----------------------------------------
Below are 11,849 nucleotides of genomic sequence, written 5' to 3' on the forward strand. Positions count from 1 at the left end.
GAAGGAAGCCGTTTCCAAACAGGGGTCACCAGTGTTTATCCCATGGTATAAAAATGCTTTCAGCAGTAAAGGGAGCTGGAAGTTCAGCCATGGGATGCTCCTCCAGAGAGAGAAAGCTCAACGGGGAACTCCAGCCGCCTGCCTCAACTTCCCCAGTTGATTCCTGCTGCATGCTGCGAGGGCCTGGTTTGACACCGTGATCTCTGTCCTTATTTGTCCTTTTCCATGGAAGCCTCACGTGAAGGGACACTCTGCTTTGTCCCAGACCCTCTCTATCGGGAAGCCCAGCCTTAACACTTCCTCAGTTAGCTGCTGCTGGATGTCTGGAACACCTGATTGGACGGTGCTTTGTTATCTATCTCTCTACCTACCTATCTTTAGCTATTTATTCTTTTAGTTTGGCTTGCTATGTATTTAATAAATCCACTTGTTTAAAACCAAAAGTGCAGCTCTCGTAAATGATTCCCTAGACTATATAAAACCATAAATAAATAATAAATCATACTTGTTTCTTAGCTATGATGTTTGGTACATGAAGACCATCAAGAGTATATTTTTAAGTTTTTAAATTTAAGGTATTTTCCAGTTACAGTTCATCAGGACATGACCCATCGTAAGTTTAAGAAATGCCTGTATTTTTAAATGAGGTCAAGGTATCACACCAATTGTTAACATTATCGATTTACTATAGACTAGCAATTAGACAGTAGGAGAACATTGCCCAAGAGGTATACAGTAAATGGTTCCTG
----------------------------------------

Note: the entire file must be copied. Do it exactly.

Below are 11,849 nucleotides of genomic sequence, written 5' to 3' on the forward strand. Positions count from 1 at the left end.
GAAGGAAGCCGTTTCCAAACAGGGGTCACCAGTGTTTATCCCATGGTATAAAAATGCTTTCAGCAGTAAAGGGAGCTGGAAGTTCAGCCATGGGATGCTCCTCCAGAGAGAGAAAGCTCAACGGGGAACTCCAGCCGCCTGCCTCAACTTCCCCAGTTGATTCCTGCTGCATGCTGCGAGGGCCTGGTTTGACACCGTGATCTCTGTCCTTATTTGTCCTTTTCCATGGAAGCCTCACGTGAAGGGACACTCTGCTTTGTCCCAGACCCTCTCTATCGGGAAGCCCAGCCTTAACACTTCCTCAGTTAGCTGCTGCTGGATGTCTGGAACACCTGATTGGACGGTGCTTTGTTATCTATCTCTCTACCTACCTATCTTTAGCTATTTATTCTTTTAGTTTGGCTTGCTATGTATTTAATAAATCCACTTGTTTAAAACCAAAAGTGCAGCTCTCGTAAATGATTCCCTAGACTATATAAAACCATAAATAAATAATAAATCATACTTGTTTCTTAGCTATGATGTTTGGTACATGAAGACCATCAAGAGTATATTTTTAAGTTTTTAAATTTAAGGTATTTTCCAGTTACAGTTCATCAGGACATGACCCATCGTAAGTTTAAGAAATGCCTGTATTTTTAAATGAGGTCAAGGTATCACACCAATTGTTAACATTATCGATTTACTATAGACTAGCAATTAGACAGTAGGAGAACATTGCCCAAGAGGTATACAGTAAATGGTTCCTG